Help me be paranoid in the right direction
January 11, 2021 8:41 PM   Subscribe

YANMD or anyone else's. To the best of your knowledge/insights/anecdata/guessing, what is the safest way to get groceries in the age of COVID?

Goals are to minimize public interaction (for my sake and everyone else's). I expect others will find some use in this, but for myself, I live in an urbanish area and am prepared to sacrifice money in the name of limiting exposure. You may assume that grocery shopping is the only remaining Public Space Activity(tm) in my life right now, and yes, I am still being paranoid and soliciting suggestions to lower the risk even further.
Options include:
• going to the grocery store at some ungodly hour in the morning
• grubhub? Uber eats? Are those still a thing?
• some sort of subscription service, but for produce
• buying a year’s worth of rice, beans and tomatoes and working with that
• anything else I haven’t thought of

What are the respective pros and cons? Discuss!
posted by queen anne's remorse to Shopping (37 answers total) 5 users marked this as a favorite
 
covid nurse here - I just shop at the store like normal, but try to go at off hours. I also don't wipe anything down.

Have you considered doing grocery pickup? it seems like most major chains do it - Kroger, Walmart, Target, even Whole Foods, etc. You order on the website/app, store employees pick your items up, and all you do is drive up and call (or whatever) to let them know you're there and they put the groceries in your trunk.

Yes, grubhub and uber eats is still a thing but for groceries you're going to want to use something like Shipt or Instacart.
posted by Amanda B at 8:48 PM on January 11 [24 favorites]


If you are in a city where it is offered, Amazon Fresh and a number of grocery chains deliver. That's what we do, and there is zero contact: the bags are placed outside the door, then we bring them in after the person departs. I've never used it but my understanding is that Instacart does a similar thing but with an individual person picking things up in the store.

It's probably only useful if you have a car, but every grocery store around here is doing curbside pickup (you place the order online; then they bring it out to your car at a set time). Done right, that also has virtually zero contact.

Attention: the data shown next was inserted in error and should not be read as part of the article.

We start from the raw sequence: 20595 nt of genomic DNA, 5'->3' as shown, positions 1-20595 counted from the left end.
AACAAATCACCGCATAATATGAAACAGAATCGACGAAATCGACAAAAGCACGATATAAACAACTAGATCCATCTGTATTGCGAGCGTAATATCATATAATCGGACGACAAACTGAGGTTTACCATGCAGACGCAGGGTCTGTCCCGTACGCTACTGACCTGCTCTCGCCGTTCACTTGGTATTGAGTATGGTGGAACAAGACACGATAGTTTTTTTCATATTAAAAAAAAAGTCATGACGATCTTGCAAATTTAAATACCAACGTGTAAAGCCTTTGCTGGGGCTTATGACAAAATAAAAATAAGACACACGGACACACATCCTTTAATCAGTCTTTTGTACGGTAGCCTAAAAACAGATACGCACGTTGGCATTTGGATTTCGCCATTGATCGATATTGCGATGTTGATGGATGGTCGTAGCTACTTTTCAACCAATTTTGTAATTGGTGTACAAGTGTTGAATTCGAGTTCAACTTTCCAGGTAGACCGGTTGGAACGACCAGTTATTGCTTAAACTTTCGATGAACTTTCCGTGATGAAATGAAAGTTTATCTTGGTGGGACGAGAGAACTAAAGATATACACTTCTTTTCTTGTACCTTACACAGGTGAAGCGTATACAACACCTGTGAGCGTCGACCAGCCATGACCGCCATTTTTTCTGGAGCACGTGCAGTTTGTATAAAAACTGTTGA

going to the grocery store at some ungodly hour in the morning

For the things that I need to go pick up in person, this is what I do. No one is there, the employees don't seem stressed, everything is clean, and you can get in and out really fast.
posted by Dip Flash at 8:52 PM on January 11 [3 favorites]


Is there a reason curbside pickup isn't an option for you? I've been doing it since March (at Target, Walmart, Kroger, and my local non-chain grocery store) and it's super easy and usually free.
posted by goodbyewaffles at 8:53 PM on January 11 [12 favorites]


As far as I can tell, the risks of COVID transmission, in order from most to least likely:

Aerosols - droplets - recently dropleted surfaces - surfaces

So the risks are being inside without sufficient air circulation/fresh air (aerosols), being sneezed/spat on (droplet exposure) and touching a droplet surface and then touching your face, specifically mucous membranes.

There also appears to be a viral load component, where you get sicker if exposed to more virus (! This is me potentially misremembering! Double check!)

So. Wear a mask, potentially eye protection, stay socially distant, wash your hands, but also spending less time in enclosed spaces with other people will help.

Outdoor markets? Delivery? All good options.
posted by freethefeet at 8:56 PM on January 11 [4 favorites]


We did Costco lay-ins when numbers were lower, but now only do curbside pickup though a store order site that is just a skin on Instacart itself, and is fulfilled by an Instacart shopper.
posted by Dashy at 9:00 PM on January 11


Seconding pick-up. They appear at my (closed) window and ask me who I am, then return and load up my trunk. I think all the big stores have it.
posted by Rumi'sLeftSock at 9:03 PM on January 11 [1 favorite]


Pickup is the best combination of safety + ethics, I think. I do use grocery delivery via Instacart or Shipt sometimes, but I am increasingly aware I am asking someone to do what I won't in a way that has them frequently in and out of different stores.

If you don't have an auto-opening trunk or back hatch, my procedure has been to pull up, get out and open my hatch, get back in the car, and then perform whatever ritual invokes the delivery, wait for them to be done and go away, and then get out and close the hatch. You can roll all your windows down before they arrive if you wish, and leave them open as you leave.

Visiting very early is a decent option if your grocery stores open very early. I'm hitting queues if I go any time after 8, but if I get there at 6 or 7 it's pretty empty.

Grubhub and Ubereats, aside from being almost entirely restaurant delivery, are awful to their employees and scam the restaurants with fake websites and phone numbers that make it seem like you're contacting them directly but it's still the aggregator and they charge the restaurant; they can barely (or sometimes cannot) make their margins after all the fees. Chownow is less scammy and is opt-in by restaurants, plus some of your local favorites may be using a specific ecommerce order system and self-delivery.

I do have subscriptions to Imperfect Foods and Farm Fresh To You, my gripe is mostly that I eat a pretty standard subset of vegetables every week and they charge 2-8x what I pay at a store; I always end up with stuff I think I'm going to use and then don't. I skip a lot of deliveries but get one periodically just to stay in the game, because when the supply chains went down at the beginning of the pandemic they were a good source of rice, dairy, meat, and bread along with produce offerings.